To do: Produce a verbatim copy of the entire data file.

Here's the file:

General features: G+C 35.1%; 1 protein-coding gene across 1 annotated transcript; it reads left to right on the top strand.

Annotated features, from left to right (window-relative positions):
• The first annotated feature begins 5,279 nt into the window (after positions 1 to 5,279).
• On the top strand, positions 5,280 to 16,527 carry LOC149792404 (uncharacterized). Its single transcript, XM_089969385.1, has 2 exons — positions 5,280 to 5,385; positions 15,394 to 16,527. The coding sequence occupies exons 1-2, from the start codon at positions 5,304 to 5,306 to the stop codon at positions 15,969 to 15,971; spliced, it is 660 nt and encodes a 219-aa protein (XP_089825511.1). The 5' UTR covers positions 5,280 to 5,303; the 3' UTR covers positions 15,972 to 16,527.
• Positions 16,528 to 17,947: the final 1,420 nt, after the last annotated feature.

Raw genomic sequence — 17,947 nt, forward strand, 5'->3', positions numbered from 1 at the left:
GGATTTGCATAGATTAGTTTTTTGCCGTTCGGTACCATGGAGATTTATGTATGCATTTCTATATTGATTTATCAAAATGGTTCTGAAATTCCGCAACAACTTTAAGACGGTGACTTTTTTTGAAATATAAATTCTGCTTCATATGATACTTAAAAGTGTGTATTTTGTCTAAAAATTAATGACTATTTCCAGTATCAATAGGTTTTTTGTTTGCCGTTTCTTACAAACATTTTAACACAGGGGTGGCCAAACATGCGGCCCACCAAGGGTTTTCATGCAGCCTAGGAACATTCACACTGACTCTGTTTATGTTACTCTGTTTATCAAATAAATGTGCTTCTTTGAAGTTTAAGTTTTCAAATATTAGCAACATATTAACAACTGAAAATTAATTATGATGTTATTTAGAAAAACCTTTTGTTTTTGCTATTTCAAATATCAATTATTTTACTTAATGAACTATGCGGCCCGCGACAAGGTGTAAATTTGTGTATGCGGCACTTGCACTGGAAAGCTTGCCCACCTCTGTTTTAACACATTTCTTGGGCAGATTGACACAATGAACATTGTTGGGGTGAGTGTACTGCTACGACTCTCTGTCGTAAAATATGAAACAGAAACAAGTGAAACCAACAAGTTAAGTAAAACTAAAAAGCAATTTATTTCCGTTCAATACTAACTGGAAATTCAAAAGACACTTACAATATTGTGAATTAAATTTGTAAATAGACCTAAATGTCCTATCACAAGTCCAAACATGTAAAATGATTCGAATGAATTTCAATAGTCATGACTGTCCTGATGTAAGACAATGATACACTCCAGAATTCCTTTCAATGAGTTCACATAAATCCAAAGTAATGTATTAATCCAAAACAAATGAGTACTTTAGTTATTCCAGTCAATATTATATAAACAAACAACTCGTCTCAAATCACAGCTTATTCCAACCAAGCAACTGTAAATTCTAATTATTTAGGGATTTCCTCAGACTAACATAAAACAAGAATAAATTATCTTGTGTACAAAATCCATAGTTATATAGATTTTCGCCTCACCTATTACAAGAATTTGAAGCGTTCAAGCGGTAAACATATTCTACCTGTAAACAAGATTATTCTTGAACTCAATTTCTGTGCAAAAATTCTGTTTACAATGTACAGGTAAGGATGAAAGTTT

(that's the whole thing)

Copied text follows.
General features: G+C 35.1%; 1 protein-coding gene across 1 annotated transcript; it reads left to right on the top strand.

Annotated features, from left to right (window-relative positions):
• The first annotated feature begins 5,279 nt into the window (after positions 1 to 5,279).
• On the top strand, positions 5,280 to 16,527 carry LOC149792404 (uncharacterized). Its single transcript, XM_089969385.1, has 2 exons — positions 5,280 to 5,385; positions 15,394 to 16,527. The coding sequence occupies exons 1-2, from the start codon at positions 5,304 to 5,306 to the stop codon at positions 15,969 to 15,971; spliced, it is 660 nt and encodes a 219-aa protein (XP_089825511.1). The 5' UTR covers positions 5,280 to 5,303; the 3' UTR covers positions 15,972 to 16,527.
• Positions 16,528 to 17,947: the final 1,420 nt, after the last annotated feature.

Raw genomic sequence — 17,947 nt, forward strand, 5'->3', positions numbered from 1 at the left:
GGATTTGCATAGATTAGTTTTTTGCCGTTCGGTACCATGGAGATTTATGTATGCATTTCTATATTGATTTATCAAAATGGTTCTGAAATTCCGCAACAACTTTAAGACGGTGACTTTTTTTGAAATATAAATTCTGCTTCATATGATACTTAAAAGTGTGTATTTTGTCTAAAAATTAATGACTATTTCCAGTATCAATAGGTTTTTTGTTTGCCGTTTCTTACAAACATTTTAACACAGGGGTGGCCAAACATGCGGCCCACCAAGGGTTTTCATGCAGCCTAGGAACATTCACACTGACTCTGTTTATGTTACTCTGTTTATCAAATAAATGTGCTTCTTTGAAGTTTAAGTTTTCAAATATTAGCAACATATTAACAACTGAAAATTAATTATGATGTTATTTAGAAAAACCTTTTGTTTTTGCTATTTCAAATATCAATTATTTTACTTAATGAACTATGCGGCCCGCGACAAGGTGTAAATTTGTGTATGCGGCACTTGCACTGGAAAGCTTGCCCACCTCTGTTTTAACACATTTCTTGGGCAGATTGACACAATGAACATTGTTGGGGTGAGTGTACTGCTACGACTCTCTGTCGTAAAATATGAAACAGAAACAAGTGAAACCAACAAGTTAAGTAAAACTAAAAAGCAATTTATTTCCGTTCAATACTAACTGGAAATTCAAAAGACACTTACAATATTGTGAATTAAATTTGTAAATAGACCTAAATGTCCTATCACAAGTCCAAACATGTAAAATGATTCGAATGAATTTCAATAGTCATGACTGTCCTGATGTAAGACAATGATACACTCCAGAATTCCTTTCAATGAGTTCACATAAATCCAAAGTAATGTATTAATCCAAAACAAATGAGTACTTTAGTTATTCCAGTCAATATTATATAAACAAACAACTCGTCTCAAATCACAGCTTATTCCAACCAAGCAACTGTAAATTCTAATTATTTAGGGATTTCCTCAGACTAACATAAAACAAGAATAAATTATCTTGTGTACAAAATCCATAGTTATATAGATTTTCGCCTCACCTATTACAAGAATTTGAAGCGTTCAAGCGGTAAACATATTCTACCTGTAAACAAGATTATTCTTGAACTCAATTTCTGTGCAAAAATTCTGTTTACAATGTACAGGTAAGGATGAAAGTTT